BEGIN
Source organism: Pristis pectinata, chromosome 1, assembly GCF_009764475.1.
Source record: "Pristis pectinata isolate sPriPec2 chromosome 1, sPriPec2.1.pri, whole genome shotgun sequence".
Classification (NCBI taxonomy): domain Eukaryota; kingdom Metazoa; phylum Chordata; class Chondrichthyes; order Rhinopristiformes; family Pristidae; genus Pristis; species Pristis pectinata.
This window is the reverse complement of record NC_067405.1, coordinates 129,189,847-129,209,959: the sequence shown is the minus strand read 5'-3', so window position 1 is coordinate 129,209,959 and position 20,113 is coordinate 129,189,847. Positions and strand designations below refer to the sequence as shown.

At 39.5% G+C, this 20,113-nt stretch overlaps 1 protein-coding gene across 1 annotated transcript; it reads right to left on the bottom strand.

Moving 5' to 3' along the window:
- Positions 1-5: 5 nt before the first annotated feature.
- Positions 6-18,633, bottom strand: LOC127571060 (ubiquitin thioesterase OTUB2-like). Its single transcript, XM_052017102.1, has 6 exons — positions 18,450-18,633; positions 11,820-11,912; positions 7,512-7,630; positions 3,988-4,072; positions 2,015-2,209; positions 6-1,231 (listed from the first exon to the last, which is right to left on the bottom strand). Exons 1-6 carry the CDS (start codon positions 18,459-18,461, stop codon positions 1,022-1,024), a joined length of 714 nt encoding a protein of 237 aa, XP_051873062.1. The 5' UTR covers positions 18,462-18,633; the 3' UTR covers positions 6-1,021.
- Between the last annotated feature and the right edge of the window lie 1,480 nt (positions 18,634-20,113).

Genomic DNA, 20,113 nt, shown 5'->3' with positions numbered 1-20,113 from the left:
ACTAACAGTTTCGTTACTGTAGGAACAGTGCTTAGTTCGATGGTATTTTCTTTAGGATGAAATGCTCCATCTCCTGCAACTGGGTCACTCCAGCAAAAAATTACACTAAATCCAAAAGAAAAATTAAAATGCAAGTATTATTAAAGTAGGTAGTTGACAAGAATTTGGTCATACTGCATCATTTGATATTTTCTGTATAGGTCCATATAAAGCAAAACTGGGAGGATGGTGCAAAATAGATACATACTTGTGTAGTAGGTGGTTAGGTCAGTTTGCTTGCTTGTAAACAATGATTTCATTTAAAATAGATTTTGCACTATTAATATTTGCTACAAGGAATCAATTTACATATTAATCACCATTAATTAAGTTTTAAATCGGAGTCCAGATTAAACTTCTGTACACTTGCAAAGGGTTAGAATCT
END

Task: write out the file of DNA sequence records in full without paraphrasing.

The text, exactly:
Source organism: Pristis pectinata, chromosome 1, assembly GCF_009764475.1.
Source record: "Pristis pectinata isolate sPriPec2 chromosome 1, sPriPec2.1.pri, whole genome shotgun sequence".
Classification (NCBI taxonomy): domain Eukaryota; kingdom Metazoa; phylum Chordata; class Chondrichthyes; order Rhinopristiformes; family Pristidae; genus Pristis; species Pristis pectinata.
This window is the reverse complement of record NC_067405.1, coordinates 129,189,847-129,209,959: the sequence shown is the minus strand read 5'-3', so window position 1 is coordinate 129,209,959 and position 20,113 is coordinate 129,189,847. Positions and strand designations below refer to the sequence as shown.

At 39.5% G+C, this 20,113-nt stretch overlaps 1 protein-coding gene across 1 annotated transcript; it reads right to left on the bottom strand.

Moving 5' to 3' along the window:
- Positions 1-5: 5 nt before the first annotated feature.
- Positions 6-18,633, bottom strand: LOC127571060 (ubiquitin thioesterase OTUB2-like). Its single transcript, XM_052017102.1, has 6 exons — positions 18,450-18,633; positions 11,820-11,912; positions 7,512-7,630; positions 3,988-4,072; positions 2,015-2,209; positions 6-1,231 (listed from the first exon to the last, which is right to left on the bottom strand). Exons 1-6 carry the CDS (start codon positions 18,459-18,461, stop codon positions 1,022-1,024), a joined length of 714 nt encoding a protein of 237 aa, XP_051873062.1. The 5' UTR covers positions 18,462-18,633; the 3' UTR covers positions 6-1,021.
- Between the last annotated feature and the right edge of the window lie 1,480 nt (positions 18,634-20,113).

Genomic DNA, 20,113 nt, shown 5'->3' with positions numbered 1-20,113 from the left:
ACTAACAGTTTCGTTACTGTAGGAACAGTGCTTAGTTCGATGGTATTTTCTTTAGGATGAAATGCTCCATCTCCTGCAACTGGGTCACTCCAGCAAAAAATTACACTAAATCCAAAAGAAAAATTAAAATGCAAGTATTATTAAAGTAGGTAGTTGACAAGAATTTGGTCATACTGCATCATTTGATATTTTCTGTATAGGTCCATATAAAGCAAAACTGGGAGGATGGTGCAAAATAGATACATACTTGTGTAGTAGGTGGTTAGGTCAGTTTGCTTGCTTGTAAACAATGATTTCATTTAAAATAGATTTTGCACTATTAATATTTGCTACAAGGAATCAATTTACATATTAATCACCATTAATTAAGTTTTAAATCGGAGTCCAGATTAAACTTCTGTACACTTGCAAAGGGTTAGAATCT